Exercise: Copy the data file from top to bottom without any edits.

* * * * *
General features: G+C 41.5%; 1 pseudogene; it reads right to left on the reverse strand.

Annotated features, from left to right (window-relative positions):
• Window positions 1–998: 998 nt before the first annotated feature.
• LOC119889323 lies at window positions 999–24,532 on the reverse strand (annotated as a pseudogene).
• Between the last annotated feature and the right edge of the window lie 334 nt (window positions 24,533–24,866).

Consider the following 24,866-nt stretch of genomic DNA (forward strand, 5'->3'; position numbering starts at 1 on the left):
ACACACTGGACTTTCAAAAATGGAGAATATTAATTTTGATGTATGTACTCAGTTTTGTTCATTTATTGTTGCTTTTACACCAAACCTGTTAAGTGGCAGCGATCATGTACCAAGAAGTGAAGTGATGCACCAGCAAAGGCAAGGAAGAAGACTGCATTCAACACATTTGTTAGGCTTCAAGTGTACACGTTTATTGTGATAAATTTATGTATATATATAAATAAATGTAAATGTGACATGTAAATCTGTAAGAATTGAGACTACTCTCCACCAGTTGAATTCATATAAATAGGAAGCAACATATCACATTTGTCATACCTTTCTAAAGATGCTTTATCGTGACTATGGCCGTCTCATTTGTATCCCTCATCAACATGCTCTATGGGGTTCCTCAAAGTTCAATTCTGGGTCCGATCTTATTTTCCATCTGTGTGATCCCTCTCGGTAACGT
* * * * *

General features: G+C 41.5%; 1 pseudogene; it reads right to left on the reverse strand.

Annotated features, from left to right (window-relative positions):
• Window positions 1–998: 998 nt before the first annotated feature.
• LOC119889323 lies at window positions 999–24,532 on the reverse strand (annotated as a pseudogene).
• Between the last annotated feature and the right edge of the window lie 334 nt (window positions 24,533–24,866).

Consider the following 24,866-nt stretch of genomic DNA (forward strand, 5'->3'; position numbering starts at 1 on the left):
ACACACTGGACTTTCAAAAATGGAGAATATTAATTTTGATGTATGTACTCAGTTTTGTTCATTTATTGTTGCTTTTACACCAAACCTGTTAAGTGGCAGCGATCATGTACCAAGAAGTGAAGTGATGCACCAGCAAAGGCAAGGAAGAAGACTGCATTCAACACATTTGTTAGGCTTCAAGTGTACACGTTTATTGTGATAAATTTATGTATATATATAAATAAATGTAAATGTGACATGTAAATCTGTAAGAATTGAGACTACTCTCCACCAGTTGAATTCATATAAATAGGAAGCAACATATCACATTTGTCATACCTTTCTAAAGATGCTTTATCGTGACTATGGCCGTCTCATTTGTATCCCTCATCAACATGCTCTATGGGGTTCCTCAAAGTTCAATTCTGGGTCCGATCTTATTTTCCATCTGTGTGATCCCTCTCGGTAACGT